• Botham Jean’s family attorney says Jean “lived his life virtually without blemish,” how is that life portrayed in the video? Do you feel empathy towards Jean? Do you think this video generates empathy?
  • What do you think of Ocean’s incorporation of the Trayvon Martin photograph? Do you think it serves a purpose? Do you think the photograph is used respectfully? Why do you think Ocean juxtaposes so many contrasting images alongside the photograph? Does Ocean’s video create empathy?

In their in-class writings, which addressed these questions, my students helped me to understand the Ocean video as commentary on our emotional landscapes. While a few students viewed the Ocean video as a disjointed arrangement of startling scenes, others argued Ocean‘s kaleidoscopic images make it difficult to view a man of color, such as Ocean--or anyone really--through a one-dimensional lens. These students argued for Ocean’s video, with its multi-racial and intergenerational cast, as depicting a pluralistic society and the ways people must work together and fight for each other’s survival.

If Ocean's work exploits respectability politics, then history's portrayal of Rosa Parks only further reveals their complexity.We know about Rosa Parks’ work as the leader of the Montgomery Bus Movement but, in the 1950s, if a young, pregnant, and unmarried woman  had led the movement, would her sexual history--rather than the cause--have been the topic of discussion?  We create narratives about people that omit details. I think we tend to think of Parks, perhaps, as a silent image; we remember the quiet and dignified black-and-white photo of her sitting on the bus, but less known is Parks’ work as an outspoken and ardent investigator and activist who fought for justice for Recy Taylor, a black woman raped by six white men.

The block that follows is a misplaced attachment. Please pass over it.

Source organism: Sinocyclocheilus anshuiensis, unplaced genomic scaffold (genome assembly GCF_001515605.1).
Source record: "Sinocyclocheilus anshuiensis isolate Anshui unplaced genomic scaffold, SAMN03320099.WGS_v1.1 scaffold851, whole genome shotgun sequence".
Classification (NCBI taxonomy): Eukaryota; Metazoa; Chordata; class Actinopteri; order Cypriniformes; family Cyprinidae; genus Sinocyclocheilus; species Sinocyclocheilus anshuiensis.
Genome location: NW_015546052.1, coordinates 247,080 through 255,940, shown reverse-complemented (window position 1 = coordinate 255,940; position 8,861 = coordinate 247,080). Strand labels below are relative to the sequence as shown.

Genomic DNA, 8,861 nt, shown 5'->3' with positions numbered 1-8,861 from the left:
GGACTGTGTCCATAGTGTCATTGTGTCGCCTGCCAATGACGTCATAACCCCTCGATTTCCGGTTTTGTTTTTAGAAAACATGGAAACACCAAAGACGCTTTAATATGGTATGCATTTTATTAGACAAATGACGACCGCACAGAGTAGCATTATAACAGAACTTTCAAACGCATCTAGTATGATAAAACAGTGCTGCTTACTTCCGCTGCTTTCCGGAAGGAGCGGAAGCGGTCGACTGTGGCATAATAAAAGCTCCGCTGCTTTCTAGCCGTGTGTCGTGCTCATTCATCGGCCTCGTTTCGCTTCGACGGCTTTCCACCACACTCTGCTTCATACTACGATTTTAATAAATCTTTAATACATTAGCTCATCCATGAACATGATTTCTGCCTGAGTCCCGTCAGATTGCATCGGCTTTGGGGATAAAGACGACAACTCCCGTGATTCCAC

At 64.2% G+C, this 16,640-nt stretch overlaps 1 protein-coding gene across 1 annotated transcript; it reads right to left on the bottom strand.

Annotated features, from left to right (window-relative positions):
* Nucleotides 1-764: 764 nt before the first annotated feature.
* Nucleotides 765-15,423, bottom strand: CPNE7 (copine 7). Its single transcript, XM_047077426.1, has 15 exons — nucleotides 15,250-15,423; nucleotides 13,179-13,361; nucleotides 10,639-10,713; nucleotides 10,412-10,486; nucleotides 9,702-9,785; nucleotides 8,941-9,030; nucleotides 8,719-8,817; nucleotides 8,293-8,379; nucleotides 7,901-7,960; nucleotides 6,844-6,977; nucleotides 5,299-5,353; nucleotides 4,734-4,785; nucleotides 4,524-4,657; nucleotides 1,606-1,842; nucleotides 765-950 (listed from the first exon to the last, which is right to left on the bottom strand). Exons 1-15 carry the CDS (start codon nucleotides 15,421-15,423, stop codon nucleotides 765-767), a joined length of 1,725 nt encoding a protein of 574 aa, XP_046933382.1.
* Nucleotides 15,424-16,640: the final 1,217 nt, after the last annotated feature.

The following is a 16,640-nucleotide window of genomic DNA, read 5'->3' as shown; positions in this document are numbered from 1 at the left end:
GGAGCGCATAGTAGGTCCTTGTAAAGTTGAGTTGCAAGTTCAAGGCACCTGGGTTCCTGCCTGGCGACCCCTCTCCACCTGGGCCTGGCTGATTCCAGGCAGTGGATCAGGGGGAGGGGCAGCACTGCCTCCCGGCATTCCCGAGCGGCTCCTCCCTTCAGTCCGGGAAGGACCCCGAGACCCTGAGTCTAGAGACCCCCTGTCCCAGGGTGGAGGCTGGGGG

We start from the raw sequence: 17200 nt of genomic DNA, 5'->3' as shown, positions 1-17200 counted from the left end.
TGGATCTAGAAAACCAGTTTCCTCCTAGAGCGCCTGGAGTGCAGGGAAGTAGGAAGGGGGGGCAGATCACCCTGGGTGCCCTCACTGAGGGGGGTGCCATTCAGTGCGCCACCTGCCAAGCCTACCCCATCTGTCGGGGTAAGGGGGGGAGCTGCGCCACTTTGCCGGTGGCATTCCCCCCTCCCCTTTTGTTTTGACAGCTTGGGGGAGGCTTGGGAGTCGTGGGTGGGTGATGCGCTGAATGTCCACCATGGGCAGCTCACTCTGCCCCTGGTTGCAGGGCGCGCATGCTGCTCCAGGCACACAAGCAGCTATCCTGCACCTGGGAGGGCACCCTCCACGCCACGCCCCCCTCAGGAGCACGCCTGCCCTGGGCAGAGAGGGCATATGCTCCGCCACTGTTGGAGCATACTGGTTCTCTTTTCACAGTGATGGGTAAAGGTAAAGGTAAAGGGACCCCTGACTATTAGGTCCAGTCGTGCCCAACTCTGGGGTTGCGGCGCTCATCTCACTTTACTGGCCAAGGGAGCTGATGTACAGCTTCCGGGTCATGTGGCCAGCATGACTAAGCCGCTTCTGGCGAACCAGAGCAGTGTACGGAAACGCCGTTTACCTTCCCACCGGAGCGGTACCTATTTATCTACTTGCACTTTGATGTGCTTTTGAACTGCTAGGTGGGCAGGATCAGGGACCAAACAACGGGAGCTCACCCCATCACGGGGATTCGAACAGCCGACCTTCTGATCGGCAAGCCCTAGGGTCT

The challenge for our students, and for all writers whose work concerns people and our relationships to each other, is figuring out how to show our complexity, our totality--while helping our readers understand and care about our stories.

About the Author
Susan Naomi Bernstein (she/they) writes, teaches, and quilts, in Queens, NY. She blogs for Bedford Bits, and her recent publications include “The Body Cannot Sustain an Insurrection” in the Journal of Multimodal Rhetorics and “After Basic Writing” in TETYC. Her book is Teaching Developmental Writing. Other publications include “Theory in Practice: Halloween Write-In,” with Ian James, William F. Martin, and Meghan Kelsey in Basic Writing eJournal 16.1, “An Unconventional Education: Letter to Basic Writing Practicum Students in Journal of Basic Writing 37.1, “Occupy Basic Writing: Pedagogy in the Wake of Austerity,” in Nancy Welch and Tony Scott’s collection Composition in the Age of Austerity. Susan also has published on Louisa May Alcott, and has exhibited her quilts in Phoenix, Arizona and Brooklyn, NY.